I found her crying again last Sabbath Day. It wasn’t the kind of tears she had before that were big and noisy and for show. These were real tears that she hid from everyone. She jumped nearly to the nearest peak when I put my arm around her to draw her up off of the cold, stone floor of a dark corner. “Come Vaniece. You’ll take sick if you keep on like this.”
“Why should you care?” she asked, both angry and miserable.
“Because I do. The Sisters raised me to be this way. Now come, a nice warm cup of tea will at least return the warmth to your hands; they’re like ice.”
She jerked her hands away. “Just leave me be.”
“I can’t. Not even after Gid saying it was none of our business.”
“He’s right. It isn’t any of your business.”
I nodded in the dim light of the lantern I’d brought down with me. “He’s right but sometimes even when something isn’t our business it is still wrong to ignore it.”
She finally let me pull her up. “Just … just go. I don’t want anyone to see me like this. I look ugly.”
“You don’t look ugly; you look unhappy.”
She shook her head and nearly started crying again. “Nothing is the way I thought it would be. Nothing is the way I was promised it would be.”
I sighed and said, “That happens a lot in life.”
“How would you know?” she snarled.
“Because once I was a daughter in a house full of love just like you, and my Papa and Mam were there to take care of me and teach me and when they weren’t the Sisters or Brothers were there to guide me. Only then they all were gone and I was left with a sickly, premature baby brother to try and keep alive and my only friend a frail old woman who had ten years on my own grandmother. Instead of living and working in the church I’d known my whole life, the place I expected to give my adult years to, I wound up following a caravan taproom that was more brothel than bar. I learned the ways of men and women trying not to hear my aunt and the bar whores as they went about their business. I lost my baby brother and my only friend within months of each other and railed at God for leaving me behind to live with His takings. I wound up humiliated and in a slave cage up for auction to the highest bidder and that was only shortly after I’d resolved to murder the hateful woman that was a sister to my Mam just to escape the misery she dished out to me day and night.”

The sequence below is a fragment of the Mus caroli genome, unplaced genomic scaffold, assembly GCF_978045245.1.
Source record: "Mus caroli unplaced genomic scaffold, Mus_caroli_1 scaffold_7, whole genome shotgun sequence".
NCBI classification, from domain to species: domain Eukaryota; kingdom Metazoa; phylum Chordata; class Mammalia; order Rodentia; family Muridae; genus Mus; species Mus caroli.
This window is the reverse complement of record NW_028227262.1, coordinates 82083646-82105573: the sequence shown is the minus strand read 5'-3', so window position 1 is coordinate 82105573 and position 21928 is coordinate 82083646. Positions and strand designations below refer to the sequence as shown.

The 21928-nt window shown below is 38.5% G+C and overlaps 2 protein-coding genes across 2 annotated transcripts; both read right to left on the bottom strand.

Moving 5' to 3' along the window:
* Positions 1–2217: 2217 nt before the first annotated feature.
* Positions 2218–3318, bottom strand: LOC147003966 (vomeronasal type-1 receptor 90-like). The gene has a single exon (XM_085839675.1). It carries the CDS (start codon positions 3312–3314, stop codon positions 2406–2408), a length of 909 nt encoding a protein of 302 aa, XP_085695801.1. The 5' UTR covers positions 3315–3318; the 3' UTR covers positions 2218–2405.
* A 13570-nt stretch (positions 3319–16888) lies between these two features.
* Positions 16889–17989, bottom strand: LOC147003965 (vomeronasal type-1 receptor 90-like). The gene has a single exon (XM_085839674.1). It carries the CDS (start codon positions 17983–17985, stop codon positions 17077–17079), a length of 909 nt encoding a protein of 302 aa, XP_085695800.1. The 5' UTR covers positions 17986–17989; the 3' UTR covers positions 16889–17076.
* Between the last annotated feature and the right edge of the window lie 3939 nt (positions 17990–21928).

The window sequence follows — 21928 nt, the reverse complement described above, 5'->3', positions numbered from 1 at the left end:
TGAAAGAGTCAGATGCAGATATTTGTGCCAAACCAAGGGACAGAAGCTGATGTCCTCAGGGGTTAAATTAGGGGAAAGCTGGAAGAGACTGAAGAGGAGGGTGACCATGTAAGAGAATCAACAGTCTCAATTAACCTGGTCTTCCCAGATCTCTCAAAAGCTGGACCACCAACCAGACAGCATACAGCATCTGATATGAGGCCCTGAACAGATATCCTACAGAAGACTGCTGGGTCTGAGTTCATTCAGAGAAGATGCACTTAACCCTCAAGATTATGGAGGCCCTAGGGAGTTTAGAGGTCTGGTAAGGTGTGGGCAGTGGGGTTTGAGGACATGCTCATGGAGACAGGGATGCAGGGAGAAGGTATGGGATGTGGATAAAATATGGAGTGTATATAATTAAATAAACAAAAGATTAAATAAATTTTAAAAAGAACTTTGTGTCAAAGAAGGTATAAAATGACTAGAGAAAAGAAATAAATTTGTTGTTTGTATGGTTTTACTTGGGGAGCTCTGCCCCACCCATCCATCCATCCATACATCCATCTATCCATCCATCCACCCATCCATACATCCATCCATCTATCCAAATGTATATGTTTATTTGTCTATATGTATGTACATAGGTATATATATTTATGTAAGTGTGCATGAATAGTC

She looked at me with wide, fearful eyes. I told her, “You may think you have sunk low Vaniece, but I promise you as God as my witness you have a great deal more than you would have if Jace had not gotten you and the family away in time. Raiders killed my family. You still have yours. And you still have a chance to find your way through this mess you and Jace have let your lives get into.”
What little life had come back into her eyes fled. “He … he doesn’t want me anymore.”
“So make him want you again.”
“I can’t. I’ve tried. He doesn’t, not even a little. He said so.” She turned her face away and whispered, “I wish I were dead.”
Thinking back I still believe those last words of hers were no play act to garner my sympathy. Vaniece is guilty of making her life harder than it has to be but Jace has been no angel of mercy and light these last months. His anger is a cold and cruel one and it is beginning to set too comfortably upon his shoulders, becoming habit rather than true thought.
And now Vaniece is sick. The others think she is trying to garner attention in a new way but I have checked and she is not faking. She won’t eat and wishes to do nothing but be left alone but I do not think she truly sleeps either. If she makes no improvement soon, if I cannot get through to her, I will speak to Jace even if it causes an argument with Gid. Cold and starvation are not the only things that can steal a life.